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AP students seek opportunities at Clayton State

AP biology students took a field trip to Clayton State University to perform a DNA analysis lab.

March 8, 2017

Taylor Watkins
Madeline Crawford and Taylor Johnson load the PCR machine for their group. This allowed the DNA to replicate.

On Tuesday, students in Dr. Katrina Pandya’s AP biology class was given the opportunity to go to Clayton State to perform a lab in the university’s facilities.

The students spent the day completing a lab in which they were able to physically look at their genotype and match it to their phenotype for the ability to taste the chemical PTC which is either very bitter or tasteless. The lab was led by Dr. Rich Singiser who is the associate professor of chemistry at Clayton State University.

“They looked at a bunch of different types of assays including PCR, restriction enzyme digests and gel electrophoresis,” Dr. Singiser said.

Taylor Watkins
Drew Gebhardt adds the ethidium bromide to an agarose solution. This was made into the gel for the gel electrophoresis.

So far, Dr. Pandya has taken four AP biology classes to Clayton State for this lab. She met Dr. Singiser at a Henry County science fair where they exchanged cards and eventually they set up the first lab. Both teachers enjoy the experience and as the years go on they see the results.

“We have the time to do a complicated lab very well, and you guys have enough time to reflect on it to totally understand it in detail and leave with something in your mind that says this is how this works, this is why I did this, this is what happens next, and I think that’s phenomenal because there are no broken pieces like ‘I don’t really get this step’ when you leave,” Dr. Pandya said.

An opportunity like this is not very common. Clayton State has only had one other school come and do this lab this year. However, the chemistry department also sponsors Forest Park’s AP chemistry class.

Taylor Watkins
Landon Dodson and Alex Johnson add DNA samples to the wells in the gel. This was a crucial part of the experiment.

“It’s hardĀ to make all the arrangements work, so between school schedules and our school schedules and our teaching schedules, trying to get everything matched up. We usually only get it to work once or twice a year,” Dr. Singiser said.

Dr. Singiser enjoys showing students the chances they could have if they continued learning about science in college.

“If we can get them excited about science, then that might mean we get more students, or we get more scientists,” he said.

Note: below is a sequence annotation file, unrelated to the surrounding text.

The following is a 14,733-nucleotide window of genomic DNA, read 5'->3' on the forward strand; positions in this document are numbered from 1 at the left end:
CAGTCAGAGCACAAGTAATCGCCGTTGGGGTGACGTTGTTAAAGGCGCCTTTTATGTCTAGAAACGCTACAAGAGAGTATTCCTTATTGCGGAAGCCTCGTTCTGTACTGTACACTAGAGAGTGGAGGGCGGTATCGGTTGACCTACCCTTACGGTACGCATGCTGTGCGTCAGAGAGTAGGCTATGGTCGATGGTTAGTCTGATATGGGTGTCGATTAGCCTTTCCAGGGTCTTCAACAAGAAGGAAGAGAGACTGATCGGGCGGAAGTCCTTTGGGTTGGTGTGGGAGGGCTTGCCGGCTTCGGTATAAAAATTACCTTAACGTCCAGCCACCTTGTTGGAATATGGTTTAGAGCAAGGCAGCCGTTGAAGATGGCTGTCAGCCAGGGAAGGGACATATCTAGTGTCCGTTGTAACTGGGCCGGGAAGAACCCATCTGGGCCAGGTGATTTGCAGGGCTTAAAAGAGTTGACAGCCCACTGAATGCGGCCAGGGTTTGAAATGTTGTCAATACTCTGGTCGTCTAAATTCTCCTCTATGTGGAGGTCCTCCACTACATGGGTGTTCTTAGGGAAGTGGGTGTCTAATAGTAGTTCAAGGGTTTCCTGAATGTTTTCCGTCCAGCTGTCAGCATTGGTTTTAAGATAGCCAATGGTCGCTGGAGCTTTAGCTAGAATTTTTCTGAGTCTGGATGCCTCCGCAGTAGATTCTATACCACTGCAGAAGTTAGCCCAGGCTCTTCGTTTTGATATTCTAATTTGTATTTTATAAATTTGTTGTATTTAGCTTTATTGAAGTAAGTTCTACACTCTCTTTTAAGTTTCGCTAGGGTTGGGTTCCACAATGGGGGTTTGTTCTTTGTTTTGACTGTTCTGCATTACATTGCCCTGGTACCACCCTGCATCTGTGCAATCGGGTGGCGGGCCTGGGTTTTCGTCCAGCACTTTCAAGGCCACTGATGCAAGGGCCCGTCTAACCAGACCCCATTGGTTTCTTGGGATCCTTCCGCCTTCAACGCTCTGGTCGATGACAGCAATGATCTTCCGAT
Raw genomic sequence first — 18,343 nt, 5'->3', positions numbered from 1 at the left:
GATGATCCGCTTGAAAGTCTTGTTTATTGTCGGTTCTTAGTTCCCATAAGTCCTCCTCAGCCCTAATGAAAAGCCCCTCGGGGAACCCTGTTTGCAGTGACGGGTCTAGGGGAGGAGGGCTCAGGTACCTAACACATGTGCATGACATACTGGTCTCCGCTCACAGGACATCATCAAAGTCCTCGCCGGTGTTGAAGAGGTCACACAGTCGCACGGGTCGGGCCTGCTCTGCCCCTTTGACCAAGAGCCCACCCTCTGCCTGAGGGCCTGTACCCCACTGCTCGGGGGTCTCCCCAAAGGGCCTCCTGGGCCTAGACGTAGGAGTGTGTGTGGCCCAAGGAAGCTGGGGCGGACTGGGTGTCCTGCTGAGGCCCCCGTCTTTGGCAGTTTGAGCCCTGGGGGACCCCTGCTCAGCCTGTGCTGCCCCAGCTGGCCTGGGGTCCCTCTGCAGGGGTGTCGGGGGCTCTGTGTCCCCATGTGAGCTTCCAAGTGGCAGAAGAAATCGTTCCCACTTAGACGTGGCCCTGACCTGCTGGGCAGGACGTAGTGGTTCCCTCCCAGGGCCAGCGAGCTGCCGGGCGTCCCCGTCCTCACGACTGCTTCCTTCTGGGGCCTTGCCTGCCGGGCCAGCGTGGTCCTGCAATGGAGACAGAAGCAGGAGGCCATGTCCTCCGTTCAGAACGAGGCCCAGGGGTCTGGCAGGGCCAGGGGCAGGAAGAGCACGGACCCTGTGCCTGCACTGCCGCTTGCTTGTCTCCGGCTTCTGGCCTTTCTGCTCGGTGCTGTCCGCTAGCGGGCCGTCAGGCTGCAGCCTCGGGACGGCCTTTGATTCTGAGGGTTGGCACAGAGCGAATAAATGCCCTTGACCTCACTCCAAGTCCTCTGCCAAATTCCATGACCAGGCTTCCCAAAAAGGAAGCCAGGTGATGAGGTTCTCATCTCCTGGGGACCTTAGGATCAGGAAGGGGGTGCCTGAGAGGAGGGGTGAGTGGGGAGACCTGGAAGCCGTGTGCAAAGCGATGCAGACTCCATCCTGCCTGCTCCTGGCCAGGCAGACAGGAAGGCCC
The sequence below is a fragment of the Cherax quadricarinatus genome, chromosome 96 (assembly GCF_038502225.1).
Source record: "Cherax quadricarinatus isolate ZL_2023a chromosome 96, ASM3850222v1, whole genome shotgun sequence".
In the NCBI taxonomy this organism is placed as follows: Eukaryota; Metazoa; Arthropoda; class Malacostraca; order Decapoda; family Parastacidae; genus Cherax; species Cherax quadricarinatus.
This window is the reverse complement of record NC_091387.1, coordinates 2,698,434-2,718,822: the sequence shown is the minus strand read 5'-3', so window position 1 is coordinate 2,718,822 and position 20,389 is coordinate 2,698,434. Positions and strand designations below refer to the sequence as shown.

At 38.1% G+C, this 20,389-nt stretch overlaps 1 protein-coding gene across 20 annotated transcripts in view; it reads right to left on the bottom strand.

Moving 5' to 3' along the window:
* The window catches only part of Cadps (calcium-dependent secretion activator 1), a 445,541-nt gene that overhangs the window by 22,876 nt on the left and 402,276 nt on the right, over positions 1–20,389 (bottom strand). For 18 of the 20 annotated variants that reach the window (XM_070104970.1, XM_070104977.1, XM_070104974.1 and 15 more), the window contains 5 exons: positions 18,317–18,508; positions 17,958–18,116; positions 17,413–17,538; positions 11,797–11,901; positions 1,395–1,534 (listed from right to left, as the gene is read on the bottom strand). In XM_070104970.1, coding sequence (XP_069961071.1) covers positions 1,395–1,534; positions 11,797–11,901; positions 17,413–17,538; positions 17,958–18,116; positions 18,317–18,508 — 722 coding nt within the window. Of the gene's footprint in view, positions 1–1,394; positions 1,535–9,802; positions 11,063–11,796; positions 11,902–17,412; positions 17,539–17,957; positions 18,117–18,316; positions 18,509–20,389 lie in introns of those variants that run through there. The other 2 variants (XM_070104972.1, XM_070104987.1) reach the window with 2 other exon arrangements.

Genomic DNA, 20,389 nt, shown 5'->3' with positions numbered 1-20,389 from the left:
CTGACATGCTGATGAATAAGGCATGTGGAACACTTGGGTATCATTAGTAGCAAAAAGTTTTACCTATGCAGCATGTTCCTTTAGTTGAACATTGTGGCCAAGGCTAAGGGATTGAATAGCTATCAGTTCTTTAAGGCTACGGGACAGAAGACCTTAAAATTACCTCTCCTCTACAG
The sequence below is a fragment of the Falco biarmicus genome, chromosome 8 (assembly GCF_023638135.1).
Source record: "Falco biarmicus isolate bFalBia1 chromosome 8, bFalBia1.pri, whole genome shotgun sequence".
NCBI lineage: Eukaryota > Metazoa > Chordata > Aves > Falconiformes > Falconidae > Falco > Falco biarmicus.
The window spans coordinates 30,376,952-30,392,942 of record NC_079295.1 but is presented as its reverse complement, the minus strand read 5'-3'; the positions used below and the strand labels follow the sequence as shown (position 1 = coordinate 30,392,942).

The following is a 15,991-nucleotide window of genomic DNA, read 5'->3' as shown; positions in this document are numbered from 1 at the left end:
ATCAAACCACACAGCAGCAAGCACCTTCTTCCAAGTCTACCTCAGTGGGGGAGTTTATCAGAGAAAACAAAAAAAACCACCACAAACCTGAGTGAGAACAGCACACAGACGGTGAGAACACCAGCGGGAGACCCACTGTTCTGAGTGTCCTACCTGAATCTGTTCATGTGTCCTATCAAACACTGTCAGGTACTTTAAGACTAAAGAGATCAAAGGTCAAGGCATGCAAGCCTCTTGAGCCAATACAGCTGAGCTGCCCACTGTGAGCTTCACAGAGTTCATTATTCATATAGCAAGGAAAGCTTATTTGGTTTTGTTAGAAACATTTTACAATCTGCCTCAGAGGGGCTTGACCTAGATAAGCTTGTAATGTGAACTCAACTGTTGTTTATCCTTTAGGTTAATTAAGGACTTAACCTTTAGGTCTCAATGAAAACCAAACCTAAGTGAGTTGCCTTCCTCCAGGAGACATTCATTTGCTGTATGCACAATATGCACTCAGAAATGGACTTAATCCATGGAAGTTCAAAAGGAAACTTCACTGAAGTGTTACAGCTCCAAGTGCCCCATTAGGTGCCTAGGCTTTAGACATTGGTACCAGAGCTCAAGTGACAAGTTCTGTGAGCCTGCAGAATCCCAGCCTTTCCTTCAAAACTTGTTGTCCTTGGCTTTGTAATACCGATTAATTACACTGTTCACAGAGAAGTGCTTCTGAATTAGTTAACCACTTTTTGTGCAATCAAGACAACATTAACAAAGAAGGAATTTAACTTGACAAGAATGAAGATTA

For most students in high school, this is the only chance for them to work with sophisticated equipment that colleges have.

“What I hear from students, even if they had done this as 10th graders, when they graduate is this is best lab experience they’ve ever had. They think it’s phenomenal. It gets them excited about going into science, about working in a lab,” Dr. Pandya said.

Taylor Watkins
Tori Choate and Amanda Chambers take their gel out of the box that administered the electric current. The current caused the DNA to move down the gel.

Also, the students were able to reap the benefits of being in the lab with an actual college professor.

“Dr. Singiser is an amazing professor in the lab…He’s very clear, and he’s very calm, and he believes in learning from error and letting you think processes through,” Dr. Pandya said. I think just seeing someone demonstrate a lab once a year correctly and beautifully for me it’s just wonderful and for you, you know what the expectations are when you go to college,” Dr. Pandya said.

Labs in college usually take place in a three hour block, but in high school, students only get a 50 minute class period to finish a lab unless the teacher decides to make the lab go on for another day.

“I think just seeing someone demonstrate a lab once a year correctly and beautifully for me it’s just wonderful and for you, you know what the expectations are when you go to college,” Dr. Pandya said.

For junior Joseph Boltz, the trip really helped him understand labs.

Taylor Watkins
The gel electrophoresis is put on a black light. This allowed some students to see their DNA clearly.

“In class, it is so rushed that I didn’t like the labs whatsoever, and I got nearly nothing out of it. With this being so thorough I’m actually learning a lot more than I would in a classroom setting, so it’s a lot more worthwhile,” he said.

The college does offer dual enrollment opportunitiesĀ that attract many high school students in surrounding area. Dr. Singiser emphasizes that though Clayton State might not have the largest research department, smaller class sizes allow students to really work with and know their professors.

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